In further detail, still referring to FIG. 1 the Microcontroller 10 has an 8-bit word length and onboard at least 32 Kbytes of program ROM space and 1 Kbyte of RAM memory sufficient to store and execute the operating program and data structures for the remote monitoring application illustrated in FIG. 2. In particular, the Microcontroller 10 should have sufficient RAM memory buffer space to store an SMS text message of at least 160 bytes. The Microcontroller 10 also has onboard resources such as timers, A/D converter, serial and I/O ports sufficient for interfacing to the rest of the system electronics and supporting the program application. Persons possessing ordinary skill in the art of developing embedded systems will be familiar with the many different choices of low-cost, off-the-shelf, readily available microcontrollers that can be used to implement this design. They will also be able to accurately estimate the program size necessary to implement the functions of this invention as described herein. The embedded Firmware Program 38, which is illustrated in FIG. 2, would typically be written in C and assembly language.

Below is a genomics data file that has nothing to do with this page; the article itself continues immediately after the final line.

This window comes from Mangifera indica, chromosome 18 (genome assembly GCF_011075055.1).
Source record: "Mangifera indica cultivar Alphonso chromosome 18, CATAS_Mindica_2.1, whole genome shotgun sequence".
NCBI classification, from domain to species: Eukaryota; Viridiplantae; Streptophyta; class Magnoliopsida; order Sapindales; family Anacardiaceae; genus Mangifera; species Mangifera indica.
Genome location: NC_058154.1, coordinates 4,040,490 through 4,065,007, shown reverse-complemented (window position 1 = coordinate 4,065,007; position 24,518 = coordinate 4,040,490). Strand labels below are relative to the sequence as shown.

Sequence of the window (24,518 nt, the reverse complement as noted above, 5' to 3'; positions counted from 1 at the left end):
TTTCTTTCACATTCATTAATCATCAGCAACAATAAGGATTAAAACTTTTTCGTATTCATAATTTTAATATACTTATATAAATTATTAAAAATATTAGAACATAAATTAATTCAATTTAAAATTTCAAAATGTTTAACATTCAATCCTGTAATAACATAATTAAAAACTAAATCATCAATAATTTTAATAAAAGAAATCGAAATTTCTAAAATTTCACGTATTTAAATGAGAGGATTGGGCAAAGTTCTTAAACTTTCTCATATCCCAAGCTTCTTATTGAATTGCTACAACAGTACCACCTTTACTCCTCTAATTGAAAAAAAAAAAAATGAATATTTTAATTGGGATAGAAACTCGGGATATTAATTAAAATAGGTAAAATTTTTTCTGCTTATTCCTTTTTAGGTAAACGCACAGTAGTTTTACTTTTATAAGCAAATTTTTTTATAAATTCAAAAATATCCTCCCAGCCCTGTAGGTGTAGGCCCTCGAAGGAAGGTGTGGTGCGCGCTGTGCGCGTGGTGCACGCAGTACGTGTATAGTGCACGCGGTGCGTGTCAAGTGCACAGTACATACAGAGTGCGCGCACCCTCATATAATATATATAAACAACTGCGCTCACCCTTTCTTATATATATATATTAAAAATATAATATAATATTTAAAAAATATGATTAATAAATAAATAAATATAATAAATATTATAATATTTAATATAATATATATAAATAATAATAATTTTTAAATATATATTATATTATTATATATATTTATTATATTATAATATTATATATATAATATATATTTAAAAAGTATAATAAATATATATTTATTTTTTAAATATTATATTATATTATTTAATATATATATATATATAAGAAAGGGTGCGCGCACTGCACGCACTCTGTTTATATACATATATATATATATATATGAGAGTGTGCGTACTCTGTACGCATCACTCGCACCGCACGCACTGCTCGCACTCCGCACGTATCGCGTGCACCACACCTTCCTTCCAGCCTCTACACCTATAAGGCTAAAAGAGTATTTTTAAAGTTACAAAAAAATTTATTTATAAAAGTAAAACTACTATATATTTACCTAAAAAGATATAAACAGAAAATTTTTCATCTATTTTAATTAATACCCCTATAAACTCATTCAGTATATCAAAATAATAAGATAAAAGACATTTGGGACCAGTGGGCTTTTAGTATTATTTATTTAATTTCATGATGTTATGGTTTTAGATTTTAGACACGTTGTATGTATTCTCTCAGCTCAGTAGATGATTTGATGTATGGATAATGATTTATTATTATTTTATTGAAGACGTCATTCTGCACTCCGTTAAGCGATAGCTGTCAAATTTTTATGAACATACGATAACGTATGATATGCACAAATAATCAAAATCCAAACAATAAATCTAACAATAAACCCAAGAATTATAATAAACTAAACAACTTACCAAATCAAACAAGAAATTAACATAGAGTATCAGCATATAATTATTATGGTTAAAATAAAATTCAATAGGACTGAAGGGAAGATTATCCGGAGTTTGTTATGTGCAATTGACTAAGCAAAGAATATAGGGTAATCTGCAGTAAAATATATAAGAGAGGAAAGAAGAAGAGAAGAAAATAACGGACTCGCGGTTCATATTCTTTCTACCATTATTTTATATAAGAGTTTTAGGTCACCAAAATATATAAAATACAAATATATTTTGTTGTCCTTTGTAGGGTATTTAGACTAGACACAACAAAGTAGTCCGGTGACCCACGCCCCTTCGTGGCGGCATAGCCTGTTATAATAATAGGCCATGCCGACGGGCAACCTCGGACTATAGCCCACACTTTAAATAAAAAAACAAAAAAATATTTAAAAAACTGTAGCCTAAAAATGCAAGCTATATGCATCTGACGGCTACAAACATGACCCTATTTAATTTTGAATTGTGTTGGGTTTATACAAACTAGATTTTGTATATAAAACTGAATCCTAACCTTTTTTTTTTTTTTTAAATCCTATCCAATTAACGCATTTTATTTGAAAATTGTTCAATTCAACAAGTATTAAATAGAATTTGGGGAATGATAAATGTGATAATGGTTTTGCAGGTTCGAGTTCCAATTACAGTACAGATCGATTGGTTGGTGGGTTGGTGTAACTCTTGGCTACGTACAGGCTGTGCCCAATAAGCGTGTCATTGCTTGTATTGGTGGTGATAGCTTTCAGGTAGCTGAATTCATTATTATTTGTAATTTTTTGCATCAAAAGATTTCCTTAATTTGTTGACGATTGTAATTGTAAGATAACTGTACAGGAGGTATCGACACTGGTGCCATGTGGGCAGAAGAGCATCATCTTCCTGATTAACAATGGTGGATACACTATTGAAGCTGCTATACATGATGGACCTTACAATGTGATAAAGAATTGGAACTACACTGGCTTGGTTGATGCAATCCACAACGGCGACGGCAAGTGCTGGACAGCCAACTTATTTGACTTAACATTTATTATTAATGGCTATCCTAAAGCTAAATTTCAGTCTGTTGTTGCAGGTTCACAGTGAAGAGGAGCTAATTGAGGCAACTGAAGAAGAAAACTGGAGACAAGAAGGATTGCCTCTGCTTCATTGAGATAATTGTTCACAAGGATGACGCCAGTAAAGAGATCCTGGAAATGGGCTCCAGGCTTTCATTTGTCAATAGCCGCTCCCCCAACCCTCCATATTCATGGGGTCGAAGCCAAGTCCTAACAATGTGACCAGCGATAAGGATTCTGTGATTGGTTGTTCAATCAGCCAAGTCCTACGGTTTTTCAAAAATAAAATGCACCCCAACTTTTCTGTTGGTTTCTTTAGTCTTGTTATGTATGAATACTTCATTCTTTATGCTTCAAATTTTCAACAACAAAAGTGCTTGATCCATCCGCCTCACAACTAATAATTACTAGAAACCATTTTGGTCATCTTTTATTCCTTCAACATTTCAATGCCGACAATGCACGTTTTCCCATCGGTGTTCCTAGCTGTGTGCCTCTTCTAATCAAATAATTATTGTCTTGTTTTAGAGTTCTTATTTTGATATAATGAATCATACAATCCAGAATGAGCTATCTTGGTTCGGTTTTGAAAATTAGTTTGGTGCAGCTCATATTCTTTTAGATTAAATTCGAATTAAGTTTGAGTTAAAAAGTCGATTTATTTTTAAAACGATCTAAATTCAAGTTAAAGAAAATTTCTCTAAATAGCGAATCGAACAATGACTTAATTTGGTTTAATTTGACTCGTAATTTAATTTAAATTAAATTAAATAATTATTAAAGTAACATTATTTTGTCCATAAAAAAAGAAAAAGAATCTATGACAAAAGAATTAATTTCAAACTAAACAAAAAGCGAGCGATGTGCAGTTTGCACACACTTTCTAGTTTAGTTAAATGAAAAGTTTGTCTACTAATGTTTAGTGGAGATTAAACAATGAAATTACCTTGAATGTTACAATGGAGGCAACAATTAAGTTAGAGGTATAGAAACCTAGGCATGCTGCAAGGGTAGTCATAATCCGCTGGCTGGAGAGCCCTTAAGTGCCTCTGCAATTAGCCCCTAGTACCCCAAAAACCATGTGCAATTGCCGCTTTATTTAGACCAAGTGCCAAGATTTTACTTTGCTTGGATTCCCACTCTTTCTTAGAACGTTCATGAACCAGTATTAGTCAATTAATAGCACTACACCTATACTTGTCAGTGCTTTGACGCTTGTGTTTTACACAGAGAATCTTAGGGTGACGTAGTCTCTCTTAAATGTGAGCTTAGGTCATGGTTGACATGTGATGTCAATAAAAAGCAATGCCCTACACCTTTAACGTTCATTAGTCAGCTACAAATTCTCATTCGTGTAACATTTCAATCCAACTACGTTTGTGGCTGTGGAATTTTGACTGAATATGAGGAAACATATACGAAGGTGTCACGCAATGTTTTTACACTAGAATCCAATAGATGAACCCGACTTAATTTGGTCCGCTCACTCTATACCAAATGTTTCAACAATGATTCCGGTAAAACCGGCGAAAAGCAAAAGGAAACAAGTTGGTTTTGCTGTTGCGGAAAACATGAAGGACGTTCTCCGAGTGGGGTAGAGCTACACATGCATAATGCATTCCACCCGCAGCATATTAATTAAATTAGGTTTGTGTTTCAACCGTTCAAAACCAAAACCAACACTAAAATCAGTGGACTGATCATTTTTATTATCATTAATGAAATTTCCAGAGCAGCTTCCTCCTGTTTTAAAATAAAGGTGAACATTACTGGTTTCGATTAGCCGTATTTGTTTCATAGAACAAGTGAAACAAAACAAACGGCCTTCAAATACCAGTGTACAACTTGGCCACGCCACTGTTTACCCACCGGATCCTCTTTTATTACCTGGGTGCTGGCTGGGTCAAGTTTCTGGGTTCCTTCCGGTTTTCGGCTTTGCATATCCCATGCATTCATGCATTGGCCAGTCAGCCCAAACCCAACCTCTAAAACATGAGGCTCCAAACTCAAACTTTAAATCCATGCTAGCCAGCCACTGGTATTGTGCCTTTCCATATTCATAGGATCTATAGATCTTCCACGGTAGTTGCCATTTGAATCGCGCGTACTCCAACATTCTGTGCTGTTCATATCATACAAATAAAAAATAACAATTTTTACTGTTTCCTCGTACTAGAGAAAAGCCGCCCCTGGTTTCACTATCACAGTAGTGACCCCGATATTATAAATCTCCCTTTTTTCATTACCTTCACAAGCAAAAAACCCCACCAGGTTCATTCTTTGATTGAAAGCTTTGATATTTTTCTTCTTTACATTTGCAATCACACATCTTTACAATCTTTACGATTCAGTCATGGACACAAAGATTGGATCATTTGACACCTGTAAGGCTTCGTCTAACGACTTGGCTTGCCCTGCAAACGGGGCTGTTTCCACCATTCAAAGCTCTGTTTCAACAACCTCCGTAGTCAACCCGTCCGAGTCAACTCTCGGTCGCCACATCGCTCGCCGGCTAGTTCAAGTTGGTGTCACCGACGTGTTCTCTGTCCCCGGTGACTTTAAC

The Voltage Regulator 12 must have enough capacity to provide pulse currents demanded by the GSM Cellular Modem 26 during SMS transmissions from a battery as small as a 9V alkaline.
If the largest dimension of the enclosure is smaller than ½ wavelength of the cellular frequency or the enclosure is metallic, then the Cellular Antenna 30, inherent to the wireless communication, must be located outside the Metal Enclosure for Shielding 32. For wall-mounted installations the Cellular Antenna 30 may be located within the wall cavity, concealing it from unauthorized personnel in order to prevent easy disabling of the wireless communications functionality.
The construction details of the invention are all electronics except the Battery 16, GSM Cellular Modem 26, Cellular Antenna 30, and SIM 28 are implemented on a single, double-sided printed circuit board.